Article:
Adapting Military Education to the Lessons Learned in Iraq
Just back from his duties as the top military spokesman in Iraq, Lt. Gen. William Caldwell is now the chief officer in charge of educating the U.S. Army's best and brightest at what is known as the Combined Armed Center at Fort Leavenworth, Kan. It is a high-profile job he takes over from Gen. David Petraeus, counterinsurgency guru and currently the commander of U.S. military forces in Iraq.
This week, Caldwell has been in Washington, meeting with top military officials to decide on priorities for educating midcareer officers, the vast majority of them back from multiple deployments to Iraq and Afghanistan. Strikingly candid about the tolls that soldiering has taken in the past on his own family life, Caldwell says that he will be quick to weave some essential "lessons learned" from grueling deployments into the classroom curriculum, as well as into the student culture outside the study halls.
In his time on the ground, Caldwell came to a few conclusions about ways the Army could better prepare its soldiers for the complex demands of their jobs, which today include ever more involvement in an often frustrating web of political dynamics. To that end, first on the list, Caldwell says, is an effort to get his military officers more comfortable working with "interagency" civilian colleagues from, for example, the Departments of State and Commerce and the Central Intelligence Agency, as well as creating officers who are not simply culturally aware, but culturally savvy. This means officers better able to deal with the complex relationships they will encounter in places such as Iraq and Afghanistan, both in the military and within local politics and even tribes.
The Army "has done a good job" training as a joint force with the Air Force, Navy, and Marines, Caldwell says. "But if you look at the interagency and intergovernmental, we're doing just terribly." Caldwell points to a sheet with a breakdown of the incoming class at the Command and General Staff College at Fort Leavenworth. In a class of 794, there are 50 international students and four civilians (two from the Department of State, and two from intelligence agencies). Caldwell says he would like to bring more civilian and international students into the next class.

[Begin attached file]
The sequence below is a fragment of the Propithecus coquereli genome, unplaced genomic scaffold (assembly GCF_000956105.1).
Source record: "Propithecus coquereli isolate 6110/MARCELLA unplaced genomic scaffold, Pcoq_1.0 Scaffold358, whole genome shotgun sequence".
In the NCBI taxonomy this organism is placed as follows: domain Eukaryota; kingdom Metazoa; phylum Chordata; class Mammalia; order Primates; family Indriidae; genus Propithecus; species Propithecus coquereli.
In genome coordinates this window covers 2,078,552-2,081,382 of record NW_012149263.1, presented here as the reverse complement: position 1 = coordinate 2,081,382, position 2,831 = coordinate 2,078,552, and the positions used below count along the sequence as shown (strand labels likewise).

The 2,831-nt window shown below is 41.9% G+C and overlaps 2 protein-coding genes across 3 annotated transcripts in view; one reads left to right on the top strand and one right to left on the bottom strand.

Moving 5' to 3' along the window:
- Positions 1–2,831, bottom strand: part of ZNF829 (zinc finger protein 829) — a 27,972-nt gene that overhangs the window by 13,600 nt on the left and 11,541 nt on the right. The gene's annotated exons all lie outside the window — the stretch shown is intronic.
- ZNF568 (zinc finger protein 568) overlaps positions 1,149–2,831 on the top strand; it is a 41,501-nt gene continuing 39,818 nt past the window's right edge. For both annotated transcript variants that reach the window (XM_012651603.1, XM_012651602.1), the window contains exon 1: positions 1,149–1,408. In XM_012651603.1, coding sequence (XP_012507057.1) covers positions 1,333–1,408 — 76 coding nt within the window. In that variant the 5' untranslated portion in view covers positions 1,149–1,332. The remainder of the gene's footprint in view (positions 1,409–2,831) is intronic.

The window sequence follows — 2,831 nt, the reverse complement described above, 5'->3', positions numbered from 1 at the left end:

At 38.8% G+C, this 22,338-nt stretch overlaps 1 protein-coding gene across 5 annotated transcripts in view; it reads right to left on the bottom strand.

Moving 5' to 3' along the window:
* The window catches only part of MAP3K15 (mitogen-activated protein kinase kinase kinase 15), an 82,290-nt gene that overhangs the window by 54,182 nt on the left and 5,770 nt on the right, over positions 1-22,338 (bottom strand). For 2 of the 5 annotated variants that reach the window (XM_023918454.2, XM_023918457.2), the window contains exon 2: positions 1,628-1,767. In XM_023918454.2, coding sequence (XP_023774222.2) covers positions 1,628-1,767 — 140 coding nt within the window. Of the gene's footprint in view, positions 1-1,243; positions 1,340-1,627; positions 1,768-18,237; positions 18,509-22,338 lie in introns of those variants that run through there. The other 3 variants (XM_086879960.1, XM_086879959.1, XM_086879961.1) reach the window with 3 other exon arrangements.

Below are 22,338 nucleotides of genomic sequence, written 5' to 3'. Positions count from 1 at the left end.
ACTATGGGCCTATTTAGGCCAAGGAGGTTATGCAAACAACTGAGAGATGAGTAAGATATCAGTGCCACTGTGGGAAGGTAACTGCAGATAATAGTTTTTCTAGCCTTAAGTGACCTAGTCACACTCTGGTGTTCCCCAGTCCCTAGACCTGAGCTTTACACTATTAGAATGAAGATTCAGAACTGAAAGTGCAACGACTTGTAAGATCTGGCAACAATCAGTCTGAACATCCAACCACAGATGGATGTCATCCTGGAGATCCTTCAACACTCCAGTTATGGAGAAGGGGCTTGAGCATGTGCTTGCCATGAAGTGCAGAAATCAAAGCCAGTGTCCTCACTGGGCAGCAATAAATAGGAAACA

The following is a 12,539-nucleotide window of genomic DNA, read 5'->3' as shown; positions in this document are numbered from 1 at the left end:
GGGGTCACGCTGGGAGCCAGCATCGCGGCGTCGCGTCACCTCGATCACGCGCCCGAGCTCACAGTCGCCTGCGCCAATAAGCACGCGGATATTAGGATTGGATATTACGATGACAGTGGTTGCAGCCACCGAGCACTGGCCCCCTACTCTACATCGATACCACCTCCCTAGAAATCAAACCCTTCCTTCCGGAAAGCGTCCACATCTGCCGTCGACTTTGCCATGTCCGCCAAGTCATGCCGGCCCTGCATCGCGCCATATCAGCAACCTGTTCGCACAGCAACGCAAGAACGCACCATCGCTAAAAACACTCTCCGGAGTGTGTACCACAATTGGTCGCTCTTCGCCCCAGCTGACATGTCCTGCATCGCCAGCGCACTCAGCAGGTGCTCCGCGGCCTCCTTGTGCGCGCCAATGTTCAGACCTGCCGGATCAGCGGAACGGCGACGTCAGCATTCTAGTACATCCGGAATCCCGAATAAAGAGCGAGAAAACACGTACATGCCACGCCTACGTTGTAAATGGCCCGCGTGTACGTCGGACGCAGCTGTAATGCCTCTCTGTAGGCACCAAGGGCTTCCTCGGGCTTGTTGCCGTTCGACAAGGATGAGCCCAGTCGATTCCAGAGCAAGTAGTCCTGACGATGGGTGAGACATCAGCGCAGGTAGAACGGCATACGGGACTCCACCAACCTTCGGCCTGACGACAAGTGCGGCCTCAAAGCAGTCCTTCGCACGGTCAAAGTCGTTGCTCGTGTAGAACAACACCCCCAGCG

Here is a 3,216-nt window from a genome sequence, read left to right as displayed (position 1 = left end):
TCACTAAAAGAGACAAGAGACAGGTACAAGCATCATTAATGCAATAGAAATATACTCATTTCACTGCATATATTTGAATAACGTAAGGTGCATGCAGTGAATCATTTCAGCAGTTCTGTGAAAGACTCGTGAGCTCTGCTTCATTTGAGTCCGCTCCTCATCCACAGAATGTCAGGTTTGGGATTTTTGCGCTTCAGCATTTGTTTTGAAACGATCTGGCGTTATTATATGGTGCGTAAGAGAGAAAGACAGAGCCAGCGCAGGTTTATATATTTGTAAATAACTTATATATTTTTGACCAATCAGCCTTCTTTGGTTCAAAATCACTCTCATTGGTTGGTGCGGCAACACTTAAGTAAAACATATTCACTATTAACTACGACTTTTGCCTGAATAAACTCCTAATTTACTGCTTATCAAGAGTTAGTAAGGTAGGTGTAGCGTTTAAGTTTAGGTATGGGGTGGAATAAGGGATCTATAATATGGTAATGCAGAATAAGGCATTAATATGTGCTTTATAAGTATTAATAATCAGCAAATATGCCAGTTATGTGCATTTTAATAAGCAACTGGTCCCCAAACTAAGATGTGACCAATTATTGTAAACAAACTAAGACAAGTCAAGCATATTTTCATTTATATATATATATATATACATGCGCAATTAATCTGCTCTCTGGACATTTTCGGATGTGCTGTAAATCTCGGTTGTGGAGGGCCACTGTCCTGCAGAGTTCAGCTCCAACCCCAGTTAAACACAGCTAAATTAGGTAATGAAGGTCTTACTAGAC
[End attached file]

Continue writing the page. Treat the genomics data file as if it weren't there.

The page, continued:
In discussions this week with Secretary of the Army Pete Geren and Army Chief of Staff Gen. George Casey (who this year turned over command of U.S. forces to Petraeus), Caldwell says there was agreement that "in the officer development process, we need to have greater amounts of experiences outside the military"—in other words, more interaction with civilians.
In Iraq, he adds, "there's nothing we do in Iraq that you don't turn around and see a civilian." With civilian reconstruction teams now "embedded" in U.S. combat brigades—and under military command—Caldwell adds that there is a greater need than ever to work with civilians. An officer who hasn't had some exposure to working with civilians, he says, "won't understand and appreciate what motivates them, how do you understand and give them care and encouragement."